Amber is heterogeneous in composition, but consists of several resinous bodies more or less soluble in alcohol, ether and chloroform, associated with an insoluble bituminous substance. Amber is a macromolecule by free radical polymerization of several precursors in the labdane family, e.g. communic acid, cummunol, and biformene. These labdanes are diterpenes (C20H32) and trienes, equipping the organic skeleton with three alkene groups for polymerization. As amber matures over the years, more polymerization takes place as well as isomerization reactions, crosslinking and cyclization.
Heated above 200 °C (392 °F), amber suffers decomposition, yielding an “oil of amber”, and leaving a black residue which is known as “amber colophony”, or “amber pitch”; when dissolved in oil of turpentine or in linseed oil this forms “amber varnish” or “amber lac”.
Molecular polymerization, resulting from high pressures and temperatures produced by overlying sediment, transforms the resin first into copal. Sustained heat and pressure drives off terpenes and results in the formation of amber.
First, the starting resin must be resistant to decay. Many trees produce resin, but in the majority of cases this deposit is broken down by physical and biological process. Exposure to sunlight, rain, and temperate extremes tends to disintegrate resin, and the process is assisted by microorganisms such as bacteria and fungi. For resin to survive long enough to become amber, it must be resistant to such forces or be produced under conditions that exclude them.
Fossil resins from Europe fall into two categories, the famous Baltic ambers and another that resembles the Agathis group. Fossil resins from the Americas and Africa are closely related to the modern genus Hymenaea, while Baltic ambers are thought to be fossil resins from Sciadopityaceae family plants that used to live in north Europe.
The abnormal development of resin has been called succinosis. Impurities are quite often present, especially when the resin dropped onto the ground, so that the material may be useless except for varnish-making, whence the impure amber is called firniss. Enclosures of pyrites may give a bluish color to amber. The so-called black amber is only a kind of jet. Bony amber owes its cloudy opacity to minute bubbles in the interior of the resin.
In darkly clouded and even opaque amber, inclusions can be imaged using high-energy, high-contrast, high-resolution X-rays.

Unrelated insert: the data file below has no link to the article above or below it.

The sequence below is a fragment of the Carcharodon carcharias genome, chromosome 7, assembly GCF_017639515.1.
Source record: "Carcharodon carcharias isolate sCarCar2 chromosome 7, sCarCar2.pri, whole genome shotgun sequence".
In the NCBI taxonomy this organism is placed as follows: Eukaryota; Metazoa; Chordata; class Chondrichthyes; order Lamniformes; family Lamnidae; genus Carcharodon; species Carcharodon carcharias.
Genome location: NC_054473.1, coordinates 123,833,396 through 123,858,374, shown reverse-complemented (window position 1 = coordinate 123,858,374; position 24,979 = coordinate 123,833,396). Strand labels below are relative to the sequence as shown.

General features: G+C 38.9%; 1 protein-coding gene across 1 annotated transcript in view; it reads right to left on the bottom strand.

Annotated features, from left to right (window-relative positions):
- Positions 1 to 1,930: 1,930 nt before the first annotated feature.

Classification of Baltic amber by the IAA
- Natural Baltic amber – gemstone which has undergone mechanical treatment only (for instance: grinding, cutting, turning or polishing) without any change to its natural properties
- Modified Baltic amber – gemstone subjected only to thermal or high-pressure treatment, which changed its physical properties, including the degree of transparency and color, or shaped under similar conditions out of one nugget, previously cut to the required size.
- Reconstructed (pressed) Baltic amber – gemstone made of Baltic amber pieces pressed in high temperature and under high pressure without additional components.
- Bonded Baltic amber – gemstone consisting of two or more parts of natural, modified or reconstructed Baltic amber bonded together with the use of the smallest possible amount of a colorless binding agent necessary to join the pieces.
The oldest amber recovered dates to the Upper Carboniferous period (320 million years ago). Its chemical composition makes it difficult to match the amber to its producers – it is most similar to the resins produced by flowering plants; however, there are no flowering plant fossils until the Cretaceous, and they were not common until the Upper Cretaceous. Amber becomes abundant long after the Carboniferous, in the Early Cretaceous, 150 million years ago, when it is found in association with insects. The oldest amber with arthropod inclusions comes from the Levant, from Lebanon and Jordan. This amber, roughly 125–135 million years old, is considered of high scientific value, providing evidence of some of the oldest sampled ecosystems.
In Lebanon more than 450 outcrops of Lower Cretaceous amber were discovered by Dany Azar a Lebanese paleontologist and entomologist. Among these outcrops 20 have yielded biological inclusions comprising the oldest representatives of several recent families of terrestrial arthropods. Even older, Jurassic amber has been found recently in Lebanon as well. Many remarkable insects and spiders were recently discovered in the amber of Jordan including the oldest zorapterans, clerid beetles, umenocoleid roaches, and achiliid planthoppers.
Baltic amber or succinite (historically documented as Prussian amber) is found as irregular nodules in marine glauconitic sand, known as blue earth, occurring in the Lower Oligocene strata of Sambia in Prussia (in historical sources also referred to as Glaesaria). After 1945 this territory around Königsberg was turned into Kaliningrad Oblast, Russia, where amber is now systematically mined.
It appears, however, to have been partly derived from older Eocene deposits and it occurs also as a derivative phase in later formations, such as glacial drift. Relics of an abundant flora occur as inclusions trapped within the amber while the resin was yet fresh, suggesting relations with the flora of Eastern Asia and the southern part of North America. Heinrich Göppert named the common amber-yielding pine of the Baltic forests Pinites succiniter, but as the wood does not seem to differ from that of the existing genus it has been also called Pinus succinifera. It is improbable, however, that the production of amber was limited to a single species; and indeed a large number of conifers belonging to different genera are represented in the amber-flora.
Amber is a unique preservational mode, preserving otherwise unfossilizable parts of organisms; as such it is helpful in the reconstruction of ecosystems as well as organisms; the chemical composition of the resin, however, is of limited utility in reconstructing the phylogenetic affinity of the resin producer.
Amber sometimes contains animals or plant matter that became caught in the resin as it was secreted. Insects, spiders and even their webs, annelids, frogs, crustaceans, bacteria and amoebae, marine microfossils, wood, flowers and fruit, hair, feathers and other small organisms have been recovered in ambers dating to 130 million years ago.
In August 2012, two mites preserved in amber were determined to be the oldest animals ever to have been found in the substance; the mites are 230 million years old and were discovered in north-eastern Italy.